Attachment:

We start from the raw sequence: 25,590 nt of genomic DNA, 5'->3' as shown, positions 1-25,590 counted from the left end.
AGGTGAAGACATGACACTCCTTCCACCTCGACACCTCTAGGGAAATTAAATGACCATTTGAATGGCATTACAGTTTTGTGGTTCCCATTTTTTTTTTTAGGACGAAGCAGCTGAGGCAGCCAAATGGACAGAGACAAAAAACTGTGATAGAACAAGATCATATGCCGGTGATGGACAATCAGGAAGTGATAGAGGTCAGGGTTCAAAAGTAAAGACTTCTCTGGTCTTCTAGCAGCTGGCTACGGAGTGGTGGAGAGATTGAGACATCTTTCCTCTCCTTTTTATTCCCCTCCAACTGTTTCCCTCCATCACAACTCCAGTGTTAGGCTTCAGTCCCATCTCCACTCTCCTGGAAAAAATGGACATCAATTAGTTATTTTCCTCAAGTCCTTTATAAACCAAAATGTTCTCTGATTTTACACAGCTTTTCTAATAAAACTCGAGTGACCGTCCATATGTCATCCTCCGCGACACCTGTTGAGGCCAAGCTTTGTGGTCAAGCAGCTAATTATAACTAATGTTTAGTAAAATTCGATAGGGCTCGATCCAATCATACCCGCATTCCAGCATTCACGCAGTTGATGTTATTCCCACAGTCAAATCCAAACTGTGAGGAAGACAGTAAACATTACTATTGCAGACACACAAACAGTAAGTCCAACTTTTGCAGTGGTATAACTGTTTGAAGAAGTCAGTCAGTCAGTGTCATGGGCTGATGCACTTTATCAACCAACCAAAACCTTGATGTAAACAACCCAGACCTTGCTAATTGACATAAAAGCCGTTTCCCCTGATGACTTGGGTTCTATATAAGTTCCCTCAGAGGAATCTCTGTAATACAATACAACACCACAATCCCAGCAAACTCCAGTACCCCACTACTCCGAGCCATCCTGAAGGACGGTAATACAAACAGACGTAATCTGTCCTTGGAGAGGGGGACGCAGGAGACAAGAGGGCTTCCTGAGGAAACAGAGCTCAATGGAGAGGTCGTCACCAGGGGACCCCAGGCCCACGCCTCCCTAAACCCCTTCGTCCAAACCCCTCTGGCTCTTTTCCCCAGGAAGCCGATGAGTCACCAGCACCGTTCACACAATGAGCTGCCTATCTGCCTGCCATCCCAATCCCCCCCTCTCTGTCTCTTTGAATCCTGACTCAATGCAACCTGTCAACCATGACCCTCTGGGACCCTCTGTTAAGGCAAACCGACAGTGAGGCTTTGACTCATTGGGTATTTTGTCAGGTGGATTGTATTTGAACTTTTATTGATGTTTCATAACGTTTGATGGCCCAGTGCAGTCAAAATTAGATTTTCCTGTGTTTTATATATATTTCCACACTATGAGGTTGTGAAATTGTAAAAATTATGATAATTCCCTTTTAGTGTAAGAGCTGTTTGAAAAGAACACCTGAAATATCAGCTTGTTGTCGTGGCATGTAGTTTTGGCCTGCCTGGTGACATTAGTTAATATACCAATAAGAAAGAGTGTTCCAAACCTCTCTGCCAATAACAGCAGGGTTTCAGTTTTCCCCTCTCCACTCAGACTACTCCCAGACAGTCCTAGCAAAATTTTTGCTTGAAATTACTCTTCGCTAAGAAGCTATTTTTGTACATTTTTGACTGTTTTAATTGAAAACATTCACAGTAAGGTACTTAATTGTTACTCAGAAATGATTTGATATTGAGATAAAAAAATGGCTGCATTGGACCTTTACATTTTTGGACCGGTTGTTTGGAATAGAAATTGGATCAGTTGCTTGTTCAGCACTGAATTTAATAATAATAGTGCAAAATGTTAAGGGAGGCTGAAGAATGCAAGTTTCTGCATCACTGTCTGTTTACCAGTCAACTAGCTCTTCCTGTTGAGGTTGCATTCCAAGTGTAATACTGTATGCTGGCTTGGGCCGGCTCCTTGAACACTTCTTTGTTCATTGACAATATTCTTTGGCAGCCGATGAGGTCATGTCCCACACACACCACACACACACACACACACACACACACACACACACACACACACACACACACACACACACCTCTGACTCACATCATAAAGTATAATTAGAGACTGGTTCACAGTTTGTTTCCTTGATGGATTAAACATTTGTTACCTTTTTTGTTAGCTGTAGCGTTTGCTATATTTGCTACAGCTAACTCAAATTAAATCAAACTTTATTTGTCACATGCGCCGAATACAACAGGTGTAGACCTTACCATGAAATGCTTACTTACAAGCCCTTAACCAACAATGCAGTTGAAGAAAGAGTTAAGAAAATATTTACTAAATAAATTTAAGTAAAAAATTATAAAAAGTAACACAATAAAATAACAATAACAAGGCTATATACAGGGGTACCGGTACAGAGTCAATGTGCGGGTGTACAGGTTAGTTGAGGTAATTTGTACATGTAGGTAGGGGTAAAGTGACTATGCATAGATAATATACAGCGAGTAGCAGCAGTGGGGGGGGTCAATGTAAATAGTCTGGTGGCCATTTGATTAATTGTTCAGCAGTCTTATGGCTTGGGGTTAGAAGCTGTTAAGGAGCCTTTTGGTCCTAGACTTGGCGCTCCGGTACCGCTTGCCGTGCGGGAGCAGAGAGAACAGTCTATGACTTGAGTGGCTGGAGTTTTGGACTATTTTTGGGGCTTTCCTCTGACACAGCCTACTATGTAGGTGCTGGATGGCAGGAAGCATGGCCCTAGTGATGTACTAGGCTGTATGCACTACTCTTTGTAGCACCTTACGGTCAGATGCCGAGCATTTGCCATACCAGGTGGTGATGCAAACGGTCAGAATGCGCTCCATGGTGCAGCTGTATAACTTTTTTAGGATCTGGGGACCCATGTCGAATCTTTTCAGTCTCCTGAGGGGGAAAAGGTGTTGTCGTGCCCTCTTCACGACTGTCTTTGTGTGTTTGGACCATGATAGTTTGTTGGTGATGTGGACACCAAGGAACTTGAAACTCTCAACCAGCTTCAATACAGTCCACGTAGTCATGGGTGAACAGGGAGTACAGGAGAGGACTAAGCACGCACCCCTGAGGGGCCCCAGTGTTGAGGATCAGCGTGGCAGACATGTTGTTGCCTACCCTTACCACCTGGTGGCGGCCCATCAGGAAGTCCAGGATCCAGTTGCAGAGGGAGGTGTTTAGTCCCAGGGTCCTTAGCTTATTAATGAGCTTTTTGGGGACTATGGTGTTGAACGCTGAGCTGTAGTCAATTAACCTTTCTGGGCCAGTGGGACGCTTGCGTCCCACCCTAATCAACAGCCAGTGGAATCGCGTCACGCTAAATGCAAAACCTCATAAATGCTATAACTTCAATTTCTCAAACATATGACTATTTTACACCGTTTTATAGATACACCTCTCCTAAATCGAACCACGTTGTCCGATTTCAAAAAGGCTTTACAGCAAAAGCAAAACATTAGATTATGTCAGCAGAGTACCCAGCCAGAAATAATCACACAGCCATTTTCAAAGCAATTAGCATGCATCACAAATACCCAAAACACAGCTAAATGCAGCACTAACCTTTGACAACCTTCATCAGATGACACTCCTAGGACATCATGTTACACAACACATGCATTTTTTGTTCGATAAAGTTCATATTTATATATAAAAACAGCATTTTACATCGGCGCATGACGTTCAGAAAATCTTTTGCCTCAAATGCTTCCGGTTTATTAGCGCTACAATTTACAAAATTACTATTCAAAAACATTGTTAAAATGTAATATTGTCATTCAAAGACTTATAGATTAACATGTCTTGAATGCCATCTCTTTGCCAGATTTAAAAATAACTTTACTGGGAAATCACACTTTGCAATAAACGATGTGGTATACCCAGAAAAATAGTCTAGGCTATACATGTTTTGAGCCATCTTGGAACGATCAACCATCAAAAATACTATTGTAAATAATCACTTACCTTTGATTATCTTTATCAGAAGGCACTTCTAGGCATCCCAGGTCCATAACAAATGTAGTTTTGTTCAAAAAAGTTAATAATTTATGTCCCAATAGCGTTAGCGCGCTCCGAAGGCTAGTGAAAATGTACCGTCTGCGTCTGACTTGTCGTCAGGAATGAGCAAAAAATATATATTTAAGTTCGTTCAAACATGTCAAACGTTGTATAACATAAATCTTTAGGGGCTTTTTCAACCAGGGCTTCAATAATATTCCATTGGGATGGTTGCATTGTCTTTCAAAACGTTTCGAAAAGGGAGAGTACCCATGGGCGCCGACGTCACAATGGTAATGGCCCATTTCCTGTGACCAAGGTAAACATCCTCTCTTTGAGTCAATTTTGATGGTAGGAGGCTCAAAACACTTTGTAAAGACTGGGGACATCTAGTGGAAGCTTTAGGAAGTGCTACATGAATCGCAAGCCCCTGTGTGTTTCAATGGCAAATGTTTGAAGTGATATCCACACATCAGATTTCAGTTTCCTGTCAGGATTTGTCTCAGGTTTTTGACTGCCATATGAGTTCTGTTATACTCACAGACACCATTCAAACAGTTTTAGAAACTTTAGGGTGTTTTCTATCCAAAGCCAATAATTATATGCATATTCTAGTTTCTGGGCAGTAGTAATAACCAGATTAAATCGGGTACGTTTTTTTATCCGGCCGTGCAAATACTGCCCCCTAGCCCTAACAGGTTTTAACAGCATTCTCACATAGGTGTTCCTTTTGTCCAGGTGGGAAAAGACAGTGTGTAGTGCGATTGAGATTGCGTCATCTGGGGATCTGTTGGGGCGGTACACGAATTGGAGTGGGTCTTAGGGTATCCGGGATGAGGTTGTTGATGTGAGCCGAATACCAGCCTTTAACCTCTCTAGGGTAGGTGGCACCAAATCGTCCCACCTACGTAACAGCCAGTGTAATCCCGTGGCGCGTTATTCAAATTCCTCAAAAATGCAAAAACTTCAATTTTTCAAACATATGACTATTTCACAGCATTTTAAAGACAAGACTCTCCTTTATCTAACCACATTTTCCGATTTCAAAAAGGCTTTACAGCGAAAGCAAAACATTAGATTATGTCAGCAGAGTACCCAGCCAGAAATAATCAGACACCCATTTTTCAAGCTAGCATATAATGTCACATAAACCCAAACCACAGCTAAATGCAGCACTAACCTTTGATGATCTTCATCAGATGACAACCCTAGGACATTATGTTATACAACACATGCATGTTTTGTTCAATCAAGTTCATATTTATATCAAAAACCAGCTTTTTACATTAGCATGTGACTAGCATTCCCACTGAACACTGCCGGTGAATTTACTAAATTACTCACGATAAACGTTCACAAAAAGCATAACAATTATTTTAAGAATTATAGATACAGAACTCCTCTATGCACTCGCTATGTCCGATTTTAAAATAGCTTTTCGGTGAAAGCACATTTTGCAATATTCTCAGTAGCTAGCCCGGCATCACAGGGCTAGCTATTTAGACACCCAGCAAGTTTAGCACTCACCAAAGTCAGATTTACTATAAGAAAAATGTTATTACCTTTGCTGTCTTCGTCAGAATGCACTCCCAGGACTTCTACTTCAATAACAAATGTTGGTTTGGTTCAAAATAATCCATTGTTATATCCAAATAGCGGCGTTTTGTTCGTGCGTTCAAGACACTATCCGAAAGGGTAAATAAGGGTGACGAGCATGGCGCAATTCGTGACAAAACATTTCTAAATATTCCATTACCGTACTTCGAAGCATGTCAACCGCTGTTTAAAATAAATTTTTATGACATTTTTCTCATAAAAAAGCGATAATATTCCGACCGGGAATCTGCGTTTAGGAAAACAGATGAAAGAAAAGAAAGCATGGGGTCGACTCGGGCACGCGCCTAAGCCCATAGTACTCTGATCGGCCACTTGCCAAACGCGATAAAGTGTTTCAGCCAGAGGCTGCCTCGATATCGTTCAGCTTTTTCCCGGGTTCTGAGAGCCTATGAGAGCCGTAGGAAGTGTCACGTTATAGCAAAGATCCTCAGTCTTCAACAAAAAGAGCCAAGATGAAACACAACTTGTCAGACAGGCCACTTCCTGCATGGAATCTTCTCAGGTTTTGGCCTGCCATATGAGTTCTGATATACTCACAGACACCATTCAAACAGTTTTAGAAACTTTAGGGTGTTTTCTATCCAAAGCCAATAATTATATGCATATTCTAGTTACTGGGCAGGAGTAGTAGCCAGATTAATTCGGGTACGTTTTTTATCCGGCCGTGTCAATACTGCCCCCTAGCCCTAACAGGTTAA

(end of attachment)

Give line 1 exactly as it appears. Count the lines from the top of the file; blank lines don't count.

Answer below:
We start from the raw sequence: 25,590 nt of genomic DNA, 5'->3' as shown, positions 1-25,590 counted from the left end.